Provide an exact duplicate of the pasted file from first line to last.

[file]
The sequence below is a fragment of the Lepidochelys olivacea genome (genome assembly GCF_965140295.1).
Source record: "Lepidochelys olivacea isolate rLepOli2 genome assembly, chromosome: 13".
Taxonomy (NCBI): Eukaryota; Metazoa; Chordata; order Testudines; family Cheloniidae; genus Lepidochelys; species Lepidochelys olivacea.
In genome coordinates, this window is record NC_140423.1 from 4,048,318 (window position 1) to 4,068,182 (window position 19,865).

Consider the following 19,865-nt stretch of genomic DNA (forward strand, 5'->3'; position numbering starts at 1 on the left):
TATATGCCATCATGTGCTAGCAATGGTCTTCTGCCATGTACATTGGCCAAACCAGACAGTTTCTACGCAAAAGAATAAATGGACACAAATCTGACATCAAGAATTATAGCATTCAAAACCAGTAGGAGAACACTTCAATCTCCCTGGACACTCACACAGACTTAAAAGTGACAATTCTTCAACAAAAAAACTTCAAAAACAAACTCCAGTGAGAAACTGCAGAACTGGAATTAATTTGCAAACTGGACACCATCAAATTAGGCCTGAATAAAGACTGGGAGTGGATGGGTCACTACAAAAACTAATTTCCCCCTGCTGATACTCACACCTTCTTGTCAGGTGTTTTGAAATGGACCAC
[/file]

The sequence below is a fragment of the Lepidochelys olivacea genome (genome assembly GCF_965140295.1).
Source record: "Lepidochelys olivacea isolate rLepOli2 genome assembly, chromosome: 13".
Taxonomy (NCBI): Eukaryota; Metazoa; Chordata; order Testudines; family Cheloniidae; genus Lepidochelys; species Lepidochelys olivacea.
In genome coordinates, this window is record NC_140423.1 from 4,048,318 (window position 1) to 4,068,182 (window position 19,865).

Consider the following 19,865-nt stretch of genomic DNA (forward strand, 5'->3'; position numbering starts at 1 on the left):
TATATGCCATCATGTGCTAGCAATGGTCTTCTGCCATGTACATTGGCCAAACCAGACAGTTTCTACGCAAAAGAATAAATGGACACAAATCTGACATCAAGAATTATAGCATTCAAAACCAGTAGGAGAACACTTCAATCTCCCTGGACACTCACACAGACTTAAAAGTGACAATTCTTCAACAAAAAAACTTCAAAAACAAACTCCAGTGAGAAACTGCAGAACTGGAATTAATTTGCAAACTGGACACCATCAAATTAGGCCTGAATAAAGACTGGGAGTGGATGGGTCACTACAAAAACTAATTTCCCCCTGCTGATACTCACACCTTCTTGTCAGGTGTTTTGAAATGGACCAC